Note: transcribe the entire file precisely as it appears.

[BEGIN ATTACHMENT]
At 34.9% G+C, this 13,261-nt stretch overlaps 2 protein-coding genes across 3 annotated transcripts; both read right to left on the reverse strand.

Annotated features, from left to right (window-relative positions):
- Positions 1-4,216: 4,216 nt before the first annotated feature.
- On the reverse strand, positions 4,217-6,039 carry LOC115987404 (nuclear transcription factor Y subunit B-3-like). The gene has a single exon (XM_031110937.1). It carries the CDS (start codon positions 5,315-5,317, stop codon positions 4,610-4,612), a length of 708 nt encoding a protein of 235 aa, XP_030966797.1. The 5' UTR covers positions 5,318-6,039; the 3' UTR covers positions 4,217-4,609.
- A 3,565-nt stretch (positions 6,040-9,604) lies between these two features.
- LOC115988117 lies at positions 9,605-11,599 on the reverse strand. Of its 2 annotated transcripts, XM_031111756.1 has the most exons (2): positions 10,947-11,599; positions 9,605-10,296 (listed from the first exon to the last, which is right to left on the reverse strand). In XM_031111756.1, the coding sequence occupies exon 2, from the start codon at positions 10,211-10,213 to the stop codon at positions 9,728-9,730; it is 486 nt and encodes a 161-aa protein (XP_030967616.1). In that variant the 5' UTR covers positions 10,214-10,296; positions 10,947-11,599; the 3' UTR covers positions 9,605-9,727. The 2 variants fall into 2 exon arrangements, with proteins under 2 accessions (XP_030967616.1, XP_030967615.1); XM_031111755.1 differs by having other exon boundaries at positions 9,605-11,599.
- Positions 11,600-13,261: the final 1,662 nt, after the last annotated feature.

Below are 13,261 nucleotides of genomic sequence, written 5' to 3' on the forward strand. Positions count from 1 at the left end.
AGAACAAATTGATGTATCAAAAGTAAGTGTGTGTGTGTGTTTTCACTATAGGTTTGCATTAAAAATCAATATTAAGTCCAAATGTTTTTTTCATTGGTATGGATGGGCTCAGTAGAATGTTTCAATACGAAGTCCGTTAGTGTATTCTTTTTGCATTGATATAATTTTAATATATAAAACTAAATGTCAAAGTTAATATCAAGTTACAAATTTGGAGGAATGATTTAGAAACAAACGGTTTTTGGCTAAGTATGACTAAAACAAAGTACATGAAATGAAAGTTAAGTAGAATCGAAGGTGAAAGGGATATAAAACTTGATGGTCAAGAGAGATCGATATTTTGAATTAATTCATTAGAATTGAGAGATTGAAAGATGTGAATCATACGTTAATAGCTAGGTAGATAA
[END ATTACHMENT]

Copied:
At 34.9% G+C, this 13,261-nt stretch overlaps 2 protein-coding genes across 3 annotated transcripts; both read right to left on the reverse strand.

Annotated features, from left to right (window-relative positions):
- Positions 1-4,216: 4,216 nt before the first annotated feature.
- On the reverse strand, positions 4,217-6,039 carry LOC115987404 (nuclear transcription factor Y subunit B-3-like). The gene has a single exon (XM_031110937.1). It carries the CDS (start codon positions 5,315-5,317, stop codon positions 4,610-4,612), a length of 708 nt encoding a protein of 235 aa, XP_030966797.1. The 5' UTR covers positions 5,318-6,039; the 3' UTR covers positions 4,217-4,609.
- A 3,565-nt stretch (positions 6,040-9,604) lies between these two features.
- LOC115988117 lies at positions 9,605-11,599 on the reverse strand. Of its 2 annotated transcripts, XM_031111756.1 has the most exons (2): positions 10,947-11,599; positions 9,605-10,296 (listed from the first exon to the last, which is right to left on the reverse strand). In XM_031111756.1, the coding sequence occupies exon 2, from the start codon at positions 10,211-10,213 to the stop codon at positions 9,728-9,730; it is 486 nt and encodes a 161-aa protein (XP_030967616.1). In that variant the 5' UTR covers positions 10,214-10,296; positions 10,947-11,599; the 3' UTR covers positions 9,605-9,727. The 2 variants fall into 2 exon arrangements, with proteins under 2 accessions (XP_030967616.1, XP_030967615.1); XM_031111755.1 differs by having other exon boundaries at positions 9,605-11,599.
- Positions 11,600-13,261: the final 1,662 nt, after the last annotated feature.

Below are 13,261 nucleotides of genomic sequence, written 5' to 3' on the forward strand. Positions count from 1 at the left end.
AGAACAAATTGATGTATCAAAAGTAAGTGTGTGTGTGTGTTTTCACTATAGGTTTGCATTAAAAATCAATATTAAGTCCAAATGTTTTTTTCATTGGTATGGATGGGCTCAGTAGAATGTTTCAATACGAAGTCCGTTAGTGTATTCTTTTTGCATTGATATAATTTTAATATATAAAACTAAATGTCAAAGTTAATATCAAGTTACAAATTTGGAGGAATGATTTAGAAACAAACGGTTTTTGGCTAAGTATGACTAAAACAAAGTACATGAAATGAAAGTTAAGTAGAATCGAAGGTGAAAGGGATATAAAACTTGATGGTCAAGAGAGATCGATATTTTGAATTAATTCATTAGAATTGAGAGATTGAAAGATGTGAATCATACGTTAATAGCTAGGTAGATAA